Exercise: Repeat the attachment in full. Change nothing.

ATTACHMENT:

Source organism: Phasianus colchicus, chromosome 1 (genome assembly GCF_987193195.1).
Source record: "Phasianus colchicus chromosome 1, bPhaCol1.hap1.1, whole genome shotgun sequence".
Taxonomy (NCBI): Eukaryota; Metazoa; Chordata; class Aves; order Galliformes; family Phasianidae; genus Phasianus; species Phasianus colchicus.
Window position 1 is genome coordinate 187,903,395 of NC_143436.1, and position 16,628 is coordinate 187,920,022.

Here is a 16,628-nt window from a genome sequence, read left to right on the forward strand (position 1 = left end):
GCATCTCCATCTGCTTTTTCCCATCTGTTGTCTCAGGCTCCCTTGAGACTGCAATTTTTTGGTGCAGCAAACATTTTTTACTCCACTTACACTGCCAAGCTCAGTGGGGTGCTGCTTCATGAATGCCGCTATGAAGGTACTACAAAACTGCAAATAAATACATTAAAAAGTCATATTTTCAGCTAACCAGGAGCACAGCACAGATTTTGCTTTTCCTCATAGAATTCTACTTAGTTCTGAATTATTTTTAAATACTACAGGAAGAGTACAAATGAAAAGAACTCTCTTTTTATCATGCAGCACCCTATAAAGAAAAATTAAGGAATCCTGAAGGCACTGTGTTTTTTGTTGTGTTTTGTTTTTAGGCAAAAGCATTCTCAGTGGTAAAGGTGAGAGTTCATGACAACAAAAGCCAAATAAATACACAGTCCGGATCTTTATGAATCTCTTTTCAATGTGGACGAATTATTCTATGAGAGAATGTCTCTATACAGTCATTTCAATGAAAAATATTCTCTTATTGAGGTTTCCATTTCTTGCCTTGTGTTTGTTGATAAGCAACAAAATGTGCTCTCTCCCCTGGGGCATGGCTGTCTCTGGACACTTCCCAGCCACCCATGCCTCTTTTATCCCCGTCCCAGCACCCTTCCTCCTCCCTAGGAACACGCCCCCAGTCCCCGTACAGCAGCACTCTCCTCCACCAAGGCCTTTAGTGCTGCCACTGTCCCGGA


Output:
Source organism: Phasianus colchicus, chromosome 1 (genome assembly GCF_987193195.1).
Source record: "Phasianus colchicus chromosome 1, bPhaCol1.hap1.1, whole genome shotgun sequence".
Taxonomy (NCBI): Eukaryota; Metazoa; Chordata; class Aves; order Galliformes; family Phasianidae; genus Phasianus; species Phasianus colchicus.
Window position 1 is genome coordinate 187,903,395 of NC_143436.1, and position 16,628 is coordinate 187,920,022.

Here is a 16,628-nt window from a genome sequence, read left to right on the forward strand (position 1 = left end):
GCATCTCCATCTGCTTTTTCCCATCTGTTGTCTCAGGCTCCCTTGAGACTGCAATTTTTTGGTGCAGCAAACATTTTTTACTCCACTTACACTGCCAAGCTCAGTGGGGTGCTGCTTCATGAATGCCGCTATGAAGGTACTACAAAACTGCAAATAAATACATTAAAAAGTCATATTTTCAGCTAACCAGGAGCACAGCACAGATTTTGCTTTTCCTCATAGAATTCTACTTAGTTCTGAATTATTTTTAAATACTACAGGAAGAGTACAAATGAAAAGAACTCTCTTTTTATCATGCAGCACCCTATAAAGAAAAATTAAGGAATCCTGAAGGCACTGTGTTTTTTGTTGTGTTTTGTTTTTAGGCAAAAGCATTCTCAGTGGTAAAGGTGAGAGTTCATGACAACAAAAGCCAAATAAATACACAGTCCGGATCTTTATGAATCTCTTTTCAATGTGGACGAATTATTCTATGAGAGAATGTCTCTATACAGTCATTTCAATGAAAAATATTCTCTTATTGAGGTTTCCATTTCTTGCCTTGTGTTTGTTGATAAGCAACAAAATGTGCTCTCTCCCCTGGGGCATGGCTGTCTCTGGACACTTCCCAGCCACCCATGCCTCTTTTATCCCCGTCCCAGCACCCTTCCTCCTCCCTAGGAACACGCCCCCAGTCCCCGTACAGCAGCACTCTCCTCCACCAAGGCCTTTAGTGCTGCCACTGTCCCGGA